The recent announcement of a review of feed-in tariffpayments for solar photovoltaic installations, prompted by fears over large-scale solar power farms blowing the budget for Fits, was met with a chorus of disapproval from both the solar industry and environmentalists.

However, last week, John Costyn from the Department of Energy and Climate Change (Decc) explained the reason for exploring an upper limit of 50kWp for entering the scheme: it’s because that is the legal definition of micro generation. This reminder that the tariff is all about encouraging small installations in and for local communities – not big installations needing big money and generating big profits – suggests that the review should be welcomed instead.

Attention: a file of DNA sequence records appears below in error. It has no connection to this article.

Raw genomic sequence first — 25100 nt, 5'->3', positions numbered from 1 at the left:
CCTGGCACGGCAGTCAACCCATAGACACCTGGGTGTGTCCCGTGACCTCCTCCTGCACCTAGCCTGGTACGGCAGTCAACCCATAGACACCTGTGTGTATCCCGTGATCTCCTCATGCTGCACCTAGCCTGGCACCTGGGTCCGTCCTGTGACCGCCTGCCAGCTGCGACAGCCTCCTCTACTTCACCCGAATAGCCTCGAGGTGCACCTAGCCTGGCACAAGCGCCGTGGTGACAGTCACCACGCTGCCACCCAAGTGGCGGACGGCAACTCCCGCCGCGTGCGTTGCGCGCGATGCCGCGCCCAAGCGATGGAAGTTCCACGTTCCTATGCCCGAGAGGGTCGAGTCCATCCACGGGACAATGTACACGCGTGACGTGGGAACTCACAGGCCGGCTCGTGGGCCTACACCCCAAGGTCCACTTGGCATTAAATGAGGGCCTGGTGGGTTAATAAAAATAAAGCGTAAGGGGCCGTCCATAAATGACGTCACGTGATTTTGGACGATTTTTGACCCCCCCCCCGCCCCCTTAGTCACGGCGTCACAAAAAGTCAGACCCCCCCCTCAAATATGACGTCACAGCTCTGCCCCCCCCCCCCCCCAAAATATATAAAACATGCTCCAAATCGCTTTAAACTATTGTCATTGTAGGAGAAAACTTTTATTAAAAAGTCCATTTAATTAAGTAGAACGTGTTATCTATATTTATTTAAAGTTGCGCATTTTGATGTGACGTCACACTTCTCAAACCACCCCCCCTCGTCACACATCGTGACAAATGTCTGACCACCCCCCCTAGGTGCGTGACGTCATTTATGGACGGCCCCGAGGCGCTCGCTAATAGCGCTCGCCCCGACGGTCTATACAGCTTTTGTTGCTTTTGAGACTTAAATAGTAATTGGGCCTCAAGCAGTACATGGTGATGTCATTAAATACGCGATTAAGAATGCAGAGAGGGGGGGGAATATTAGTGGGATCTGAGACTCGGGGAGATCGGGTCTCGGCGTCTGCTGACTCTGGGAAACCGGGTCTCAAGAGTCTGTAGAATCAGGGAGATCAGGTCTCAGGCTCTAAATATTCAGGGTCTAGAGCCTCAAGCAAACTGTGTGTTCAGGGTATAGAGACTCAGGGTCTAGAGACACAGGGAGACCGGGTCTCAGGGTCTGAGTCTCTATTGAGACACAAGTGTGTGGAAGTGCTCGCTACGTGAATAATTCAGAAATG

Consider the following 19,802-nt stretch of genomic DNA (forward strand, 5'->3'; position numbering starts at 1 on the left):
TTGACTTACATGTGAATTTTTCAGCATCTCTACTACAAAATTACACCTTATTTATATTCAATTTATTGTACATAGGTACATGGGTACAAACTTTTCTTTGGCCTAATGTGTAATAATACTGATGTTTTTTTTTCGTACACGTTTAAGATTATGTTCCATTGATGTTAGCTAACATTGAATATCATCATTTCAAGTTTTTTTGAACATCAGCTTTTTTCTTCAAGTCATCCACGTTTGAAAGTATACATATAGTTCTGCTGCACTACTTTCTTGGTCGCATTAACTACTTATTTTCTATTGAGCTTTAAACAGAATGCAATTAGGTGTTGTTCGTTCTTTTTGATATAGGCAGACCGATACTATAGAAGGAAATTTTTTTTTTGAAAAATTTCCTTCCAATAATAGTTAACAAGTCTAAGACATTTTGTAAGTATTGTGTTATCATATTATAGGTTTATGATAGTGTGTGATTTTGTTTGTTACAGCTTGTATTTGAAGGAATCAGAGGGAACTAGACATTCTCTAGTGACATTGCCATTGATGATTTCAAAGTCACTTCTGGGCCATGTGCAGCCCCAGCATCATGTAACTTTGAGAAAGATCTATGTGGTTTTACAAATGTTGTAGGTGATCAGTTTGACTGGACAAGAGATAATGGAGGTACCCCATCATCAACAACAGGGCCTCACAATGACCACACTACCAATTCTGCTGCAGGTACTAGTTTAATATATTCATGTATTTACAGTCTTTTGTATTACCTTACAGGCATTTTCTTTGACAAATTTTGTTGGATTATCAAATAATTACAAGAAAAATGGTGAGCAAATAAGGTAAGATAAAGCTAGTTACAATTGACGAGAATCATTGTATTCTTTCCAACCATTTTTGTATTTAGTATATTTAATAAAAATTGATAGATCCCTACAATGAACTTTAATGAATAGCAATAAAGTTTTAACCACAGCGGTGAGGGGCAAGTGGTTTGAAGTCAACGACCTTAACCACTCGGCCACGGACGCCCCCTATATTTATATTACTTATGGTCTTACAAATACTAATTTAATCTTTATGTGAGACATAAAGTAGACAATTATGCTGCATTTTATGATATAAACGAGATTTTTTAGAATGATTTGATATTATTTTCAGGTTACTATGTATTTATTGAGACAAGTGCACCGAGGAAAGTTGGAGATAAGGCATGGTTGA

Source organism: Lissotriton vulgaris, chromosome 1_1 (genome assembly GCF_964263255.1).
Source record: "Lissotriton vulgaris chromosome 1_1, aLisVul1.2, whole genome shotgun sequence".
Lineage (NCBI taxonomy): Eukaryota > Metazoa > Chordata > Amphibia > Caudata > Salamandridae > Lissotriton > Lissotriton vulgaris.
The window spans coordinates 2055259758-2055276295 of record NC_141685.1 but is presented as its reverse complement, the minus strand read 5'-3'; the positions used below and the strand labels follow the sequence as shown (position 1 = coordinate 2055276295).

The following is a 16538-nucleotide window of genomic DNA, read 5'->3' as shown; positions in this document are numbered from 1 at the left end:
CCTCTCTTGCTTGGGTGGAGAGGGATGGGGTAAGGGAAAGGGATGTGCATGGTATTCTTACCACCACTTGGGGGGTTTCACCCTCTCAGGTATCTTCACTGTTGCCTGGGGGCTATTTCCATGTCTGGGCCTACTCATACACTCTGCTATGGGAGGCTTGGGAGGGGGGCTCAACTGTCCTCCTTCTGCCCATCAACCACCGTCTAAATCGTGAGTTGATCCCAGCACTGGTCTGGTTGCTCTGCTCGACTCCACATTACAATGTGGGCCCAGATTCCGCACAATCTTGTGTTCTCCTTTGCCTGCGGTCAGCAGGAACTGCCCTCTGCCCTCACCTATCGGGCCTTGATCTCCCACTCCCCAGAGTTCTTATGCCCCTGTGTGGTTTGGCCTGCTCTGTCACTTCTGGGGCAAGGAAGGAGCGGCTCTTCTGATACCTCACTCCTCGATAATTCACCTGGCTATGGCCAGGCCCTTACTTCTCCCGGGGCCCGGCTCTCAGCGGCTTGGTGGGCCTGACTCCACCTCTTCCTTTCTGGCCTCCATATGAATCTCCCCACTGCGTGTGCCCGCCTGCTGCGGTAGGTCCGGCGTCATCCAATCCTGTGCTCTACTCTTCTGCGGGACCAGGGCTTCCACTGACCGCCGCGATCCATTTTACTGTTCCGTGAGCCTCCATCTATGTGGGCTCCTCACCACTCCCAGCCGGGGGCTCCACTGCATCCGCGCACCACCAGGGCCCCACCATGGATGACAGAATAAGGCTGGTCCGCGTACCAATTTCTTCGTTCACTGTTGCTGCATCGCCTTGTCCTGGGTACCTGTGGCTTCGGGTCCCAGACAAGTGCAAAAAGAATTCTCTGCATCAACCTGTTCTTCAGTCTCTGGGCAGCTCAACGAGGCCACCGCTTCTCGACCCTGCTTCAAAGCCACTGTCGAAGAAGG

Mark Shorrock, from solar farm developers Low Carbon Solar and the landowner- and investor-backed campaign group Power to Society, has claimed that “scores of ‘big society’ community-owned schemes” are affected. In practice it’s probably no more than a dozen schemes that are close to 100 kWp, and any limit must surely be adjusted to accommodate these. But let’s be clear about how big a 50kWp installation is – up to 270 panels, a sizeable installation for any community building or social housing project. Every school in the country, for example, could spend up to £145,000 and gain an income, including free electricity, of £17,000 a year.

source: guardian

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